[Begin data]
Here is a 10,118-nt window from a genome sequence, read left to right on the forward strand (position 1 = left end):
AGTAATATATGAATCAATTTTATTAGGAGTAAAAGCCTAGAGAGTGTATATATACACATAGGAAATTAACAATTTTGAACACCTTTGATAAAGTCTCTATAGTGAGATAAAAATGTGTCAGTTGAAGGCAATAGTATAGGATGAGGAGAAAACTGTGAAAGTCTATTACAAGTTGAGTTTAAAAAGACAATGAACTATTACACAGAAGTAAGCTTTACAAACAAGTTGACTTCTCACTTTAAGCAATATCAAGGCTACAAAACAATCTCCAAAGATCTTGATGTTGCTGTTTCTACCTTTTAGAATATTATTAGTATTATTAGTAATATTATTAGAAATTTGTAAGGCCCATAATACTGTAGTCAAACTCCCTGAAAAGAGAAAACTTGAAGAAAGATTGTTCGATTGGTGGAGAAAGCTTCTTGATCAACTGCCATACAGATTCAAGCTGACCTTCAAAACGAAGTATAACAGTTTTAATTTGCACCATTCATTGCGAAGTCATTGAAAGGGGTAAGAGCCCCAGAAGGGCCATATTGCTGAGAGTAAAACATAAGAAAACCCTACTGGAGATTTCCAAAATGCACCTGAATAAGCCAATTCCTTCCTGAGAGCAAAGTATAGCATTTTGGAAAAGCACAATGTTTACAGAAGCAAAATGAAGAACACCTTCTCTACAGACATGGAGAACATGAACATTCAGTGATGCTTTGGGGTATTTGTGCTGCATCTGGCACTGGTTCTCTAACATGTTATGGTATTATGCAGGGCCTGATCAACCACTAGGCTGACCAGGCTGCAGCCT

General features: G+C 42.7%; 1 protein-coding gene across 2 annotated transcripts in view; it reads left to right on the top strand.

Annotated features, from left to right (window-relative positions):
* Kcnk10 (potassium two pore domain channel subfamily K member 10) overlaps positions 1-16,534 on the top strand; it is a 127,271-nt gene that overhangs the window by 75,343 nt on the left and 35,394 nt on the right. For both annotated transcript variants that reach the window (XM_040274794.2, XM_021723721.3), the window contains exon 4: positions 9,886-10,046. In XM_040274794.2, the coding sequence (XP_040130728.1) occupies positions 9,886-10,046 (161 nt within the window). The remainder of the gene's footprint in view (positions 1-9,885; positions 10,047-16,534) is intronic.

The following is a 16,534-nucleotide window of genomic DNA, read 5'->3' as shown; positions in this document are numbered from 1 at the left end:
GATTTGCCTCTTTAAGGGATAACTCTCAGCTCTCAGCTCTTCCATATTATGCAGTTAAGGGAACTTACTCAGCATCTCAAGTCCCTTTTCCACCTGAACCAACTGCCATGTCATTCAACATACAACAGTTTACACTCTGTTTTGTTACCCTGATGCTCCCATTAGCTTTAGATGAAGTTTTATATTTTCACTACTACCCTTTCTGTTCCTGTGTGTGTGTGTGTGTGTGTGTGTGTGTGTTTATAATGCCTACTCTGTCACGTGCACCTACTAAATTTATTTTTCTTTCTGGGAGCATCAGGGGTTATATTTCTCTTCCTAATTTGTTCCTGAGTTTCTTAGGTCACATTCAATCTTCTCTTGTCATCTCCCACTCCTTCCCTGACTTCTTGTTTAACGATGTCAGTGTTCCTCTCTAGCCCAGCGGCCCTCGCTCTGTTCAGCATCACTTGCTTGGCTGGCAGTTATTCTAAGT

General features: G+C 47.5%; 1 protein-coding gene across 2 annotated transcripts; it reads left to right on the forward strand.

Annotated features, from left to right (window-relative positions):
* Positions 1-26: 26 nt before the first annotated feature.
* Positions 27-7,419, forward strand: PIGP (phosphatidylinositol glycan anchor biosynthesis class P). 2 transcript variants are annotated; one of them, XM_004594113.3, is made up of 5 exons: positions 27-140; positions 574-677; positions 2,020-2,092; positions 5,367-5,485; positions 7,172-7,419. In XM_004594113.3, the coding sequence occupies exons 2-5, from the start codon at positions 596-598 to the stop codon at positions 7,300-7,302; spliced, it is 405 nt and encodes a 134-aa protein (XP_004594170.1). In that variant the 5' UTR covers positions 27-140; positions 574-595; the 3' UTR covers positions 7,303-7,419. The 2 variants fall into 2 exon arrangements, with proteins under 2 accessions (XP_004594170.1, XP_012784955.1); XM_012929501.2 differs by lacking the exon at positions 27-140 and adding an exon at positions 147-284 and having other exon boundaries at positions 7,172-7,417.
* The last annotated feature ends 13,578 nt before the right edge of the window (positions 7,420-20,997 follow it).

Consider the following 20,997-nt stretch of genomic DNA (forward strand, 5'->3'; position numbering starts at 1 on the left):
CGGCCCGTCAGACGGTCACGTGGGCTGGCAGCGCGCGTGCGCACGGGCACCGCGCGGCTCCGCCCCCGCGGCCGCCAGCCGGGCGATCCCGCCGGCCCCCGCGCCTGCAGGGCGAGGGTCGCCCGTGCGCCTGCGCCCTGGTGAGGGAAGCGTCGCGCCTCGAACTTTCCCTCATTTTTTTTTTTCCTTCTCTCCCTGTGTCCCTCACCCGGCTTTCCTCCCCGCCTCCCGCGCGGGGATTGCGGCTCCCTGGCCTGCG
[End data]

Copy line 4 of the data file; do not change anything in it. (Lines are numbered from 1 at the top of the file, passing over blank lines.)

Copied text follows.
Annotated features, from left to right (window-relative positions):